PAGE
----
Phase 3. Measuring Iranian Nursing Students' BES–CPE Scores Descriptive statistics (means and standard deviations) were calculated using SPSS version 16. A total of 300 questionnaires were completed and analyzed. The mean age of participants was 22.7 and just over half were females (n = 171, 57%). Most of the participants were single (n = 260, 87.2%) and lived in dormitory style accommodation (n = 200, 67.6%). Participants were in their 5th, 6th, 7th or 8th semester of enrolment in the nursing program and only 12 (4.3%) had previous nursing experience. Further demographic information of the participants is presented in Table 2. Table 2 Demographic characteristics of participants (n = 300). Variables

M ± SD

Age (year)

22.73 ± 2.41



Percent a

Sample composition (n = 300) Site 1 79 Site 2 87 Site 3 134 Gender (n = 298) Female 171 Male 127 Marital status (n = 298) Single 260 Married 38 Residential status (n = 296) Dormitory 200 With family 96 Semester (n = 300) 5 80 6 70 7 90 8 60 Concurrent clinical experience while studying nursing (n = 296) Yes 83 No 213 Prior experience of working in healthcare (n = 298) Yes 12 No 286 Family members with nursing experience (n = 293) Yes 98 No 195 a

Missing data: excluded.


26.3 29.0 44.7 57.4 42.6 87.2 12.8 67.6 32.4 26.7 23.3 30.0 20.0 28.0 72.0 4.3 95.7 33.4 66.6


T. Ashktorab et al. / Nurse Education Today 35 (2015) 439–443


Table 3 Mean and standard deviation of the items for the Persian BES–CPE. Items


02 It is important to feel accepted by my colleagues 18 I make an effort when on placements to be involved with my colleagues in some way 32 I ask my colleagues for help when I need it 19 I am supportive of my colleagues 05 I make an effort to help new students or staff feel welcome 14 On placements I feel like an outsider 24 Feeling “a part of things” is one of the things I like about going to placements 22 I am uncomfortable attending social functions on placements because I feel like I don't belong 20 I ask for my colleagues' advice 01 I feel like I fit in with others during my placements 06 I view my placements as a place to experience a sense of belonging 31 I let my colleagues know that I appreciate them 03 Colleagues see me as a competent person 10 I feel discriminated against on placements 25 There are people on placements with whom I have a strong bond 27 It seems that people I work with on placements like me 04 Colleagues offer to help me when they sense I need it 15 There are people that I work with on placements who share my values 33 I like where I work on placements 23 When I walk up to a group on a placement I feel welcomed 12 It is important to me that someone at my placement acknowledges my birthday in some way 09 I like the people I work with on placements 21 People I work with on placements accept me when I'm just being myself 28 I let colleagues know I care about them by asking how things are going for them and their family 07 I get support from colleagues when I need it 29 Colleagues notice when I am absent from placements or social gatherings because they ask about me 11 I offer to help my colleagues, even if they don't ask for it 17 I feel understood by my colleagues 34 I feel free to share my disappointments with at least one of my colleagues 30 One or more of my colleagues confides in me 16 Colleagues ask for my ideas or opinions about different matters 13 I invite colleagues to eat lunch/dinner with me 26 I keep my personal life to myself when I'm on placements 08 I am invited to social events outside of my placements by colleagues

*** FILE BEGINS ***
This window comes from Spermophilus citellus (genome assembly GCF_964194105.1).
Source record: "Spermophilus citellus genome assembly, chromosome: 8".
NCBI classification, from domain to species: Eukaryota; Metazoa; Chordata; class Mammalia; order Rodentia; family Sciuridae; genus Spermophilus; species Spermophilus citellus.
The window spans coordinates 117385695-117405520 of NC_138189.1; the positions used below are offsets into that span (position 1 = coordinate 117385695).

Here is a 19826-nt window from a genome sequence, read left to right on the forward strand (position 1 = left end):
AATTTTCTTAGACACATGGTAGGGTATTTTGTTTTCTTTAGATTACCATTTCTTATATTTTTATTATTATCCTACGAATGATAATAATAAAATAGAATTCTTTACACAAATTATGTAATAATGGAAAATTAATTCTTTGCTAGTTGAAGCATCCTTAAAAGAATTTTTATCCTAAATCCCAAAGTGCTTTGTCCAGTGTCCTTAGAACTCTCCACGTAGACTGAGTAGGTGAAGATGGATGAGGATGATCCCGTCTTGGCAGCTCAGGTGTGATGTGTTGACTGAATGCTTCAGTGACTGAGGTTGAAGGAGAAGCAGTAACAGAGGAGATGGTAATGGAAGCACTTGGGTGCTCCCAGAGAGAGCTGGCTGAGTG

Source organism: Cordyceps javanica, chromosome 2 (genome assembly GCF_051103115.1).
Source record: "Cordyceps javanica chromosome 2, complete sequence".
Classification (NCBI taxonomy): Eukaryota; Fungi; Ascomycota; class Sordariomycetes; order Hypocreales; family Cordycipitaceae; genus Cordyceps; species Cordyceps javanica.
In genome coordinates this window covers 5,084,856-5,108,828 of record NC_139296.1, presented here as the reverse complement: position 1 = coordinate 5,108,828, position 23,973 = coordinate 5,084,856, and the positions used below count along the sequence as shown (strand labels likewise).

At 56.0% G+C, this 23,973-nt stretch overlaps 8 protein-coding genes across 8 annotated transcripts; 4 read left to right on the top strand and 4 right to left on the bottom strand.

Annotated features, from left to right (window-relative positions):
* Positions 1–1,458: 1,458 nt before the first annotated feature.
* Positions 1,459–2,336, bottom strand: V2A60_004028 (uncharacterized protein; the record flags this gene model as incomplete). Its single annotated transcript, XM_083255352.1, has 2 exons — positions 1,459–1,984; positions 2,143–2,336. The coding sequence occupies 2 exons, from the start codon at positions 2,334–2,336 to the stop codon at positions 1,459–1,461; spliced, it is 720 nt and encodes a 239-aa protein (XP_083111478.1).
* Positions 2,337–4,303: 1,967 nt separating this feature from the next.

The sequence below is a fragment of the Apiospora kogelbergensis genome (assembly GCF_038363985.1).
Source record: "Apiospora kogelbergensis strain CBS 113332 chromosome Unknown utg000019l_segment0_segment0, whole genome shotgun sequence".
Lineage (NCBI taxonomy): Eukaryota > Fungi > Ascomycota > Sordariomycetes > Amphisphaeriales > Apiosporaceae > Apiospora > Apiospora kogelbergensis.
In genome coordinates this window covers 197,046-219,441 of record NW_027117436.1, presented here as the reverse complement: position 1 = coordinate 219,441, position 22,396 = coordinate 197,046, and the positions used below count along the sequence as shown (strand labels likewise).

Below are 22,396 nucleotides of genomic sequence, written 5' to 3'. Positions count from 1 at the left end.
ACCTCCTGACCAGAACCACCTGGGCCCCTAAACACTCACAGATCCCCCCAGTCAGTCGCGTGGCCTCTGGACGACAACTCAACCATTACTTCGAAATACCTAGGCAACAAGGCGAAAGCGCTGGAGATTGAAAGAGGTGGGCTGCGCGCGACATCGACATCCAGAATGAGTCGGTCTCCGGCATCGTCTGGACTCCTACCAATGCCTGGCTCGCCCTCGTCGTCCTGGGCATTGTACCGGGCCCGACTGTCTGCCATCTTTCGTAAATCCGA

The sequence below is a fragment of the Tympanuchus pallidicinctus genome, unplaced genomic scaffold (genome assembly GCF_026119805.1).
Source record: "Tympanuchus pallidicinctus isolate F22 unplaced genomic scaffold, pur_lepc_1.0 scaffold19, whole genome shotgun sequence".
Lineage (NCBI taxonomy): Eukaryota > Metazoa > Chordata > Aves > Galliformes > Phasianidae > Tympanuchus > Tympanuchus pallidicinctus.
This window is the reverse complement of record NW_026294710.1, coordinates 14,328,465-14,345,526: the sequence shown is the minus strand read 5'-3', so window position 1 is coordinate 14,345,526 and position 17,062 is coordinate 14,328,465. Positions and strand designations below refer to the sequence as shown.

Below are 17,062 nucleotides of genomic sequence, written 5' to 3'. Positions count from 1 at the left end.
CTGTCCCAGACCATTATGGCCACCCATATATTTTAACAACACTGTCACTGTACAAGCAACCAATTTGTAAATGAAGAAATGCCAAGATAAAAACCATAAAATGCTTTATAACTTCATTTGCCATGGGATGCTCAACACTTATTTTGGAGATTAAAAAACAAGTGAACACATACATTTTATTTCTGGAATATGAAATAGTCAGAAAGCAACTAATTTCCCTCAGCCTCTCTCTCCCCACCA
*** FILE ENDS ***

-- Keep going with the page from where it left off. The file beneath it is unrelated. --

300 4.20 1.00 299 3.90 0.96 299 299 297 296 298


3.72 3.69 3.60 3.56 3.55


0.97 0.94 1.09 1.14 1.04

298 3.55 1.14 299 3.53 0.99 300 3.50 0.97 300 3.50 1.08 297 299 298 298

3.47 3.42 3.32 3.31

1.05 0.99 1.30 1.22

295 3.27 0.95 298 3.25 1.13 297 3.24 0.87 299 3.22 1.07 295 3.21 0.95 296 3.18 1.29 297 3.17 1.07 296 3.16 1.00 297 3.16 1.11 296 3.10 1.05 297 3.05 1.14 295 2.96 1.19 299 2.90 1.19 300 2.84 2.21 298 2.75 1.29 299 2.62 1.14 296 2.16 1.21 298 2.14 1.06 298 2.12 1.23

Means and standard deviations of each of the items of the BES–CPE are listed in descending order in Table 3. Item 2 — “It is important to feel accepted by my colleagues” — had the highest mean score (4.2, SD 1.00); and item 8 — “I am invited to social events outside of my placements by colleagues” had the lowest mean score (2.2, SD 1.23). The mean scores and standard deviations of the entire BES–CPE and its subscales are listed in Table 4 along with comparisons between Levett-Jones' original BES–CPE and the Persian version. The efficacy subscale had the highest mean score and the connectedness subscale the lowest. Scores for the Persian BES–CPE and subscales are lower than those in the original study undertaken in Australia and England.

Table 4 Comparison of mean scores for the original BES–CPE and its subscales with the Persian version of the BES–CPE.

Persian BES–CPE Original BES–CPE

BES–CPE mean ± SD

Self-esteem mean ± SD

Connectedness mean ± SD

Efficacy mean ± SD

3.21 ± 0.57 3.60 ± 0.43

3.28 ± 0.65 3.68 ± 0.52

2.74 ± 0.77 3.11 ± 0.70

3.63 ± 0.67 4.33 ± 0.43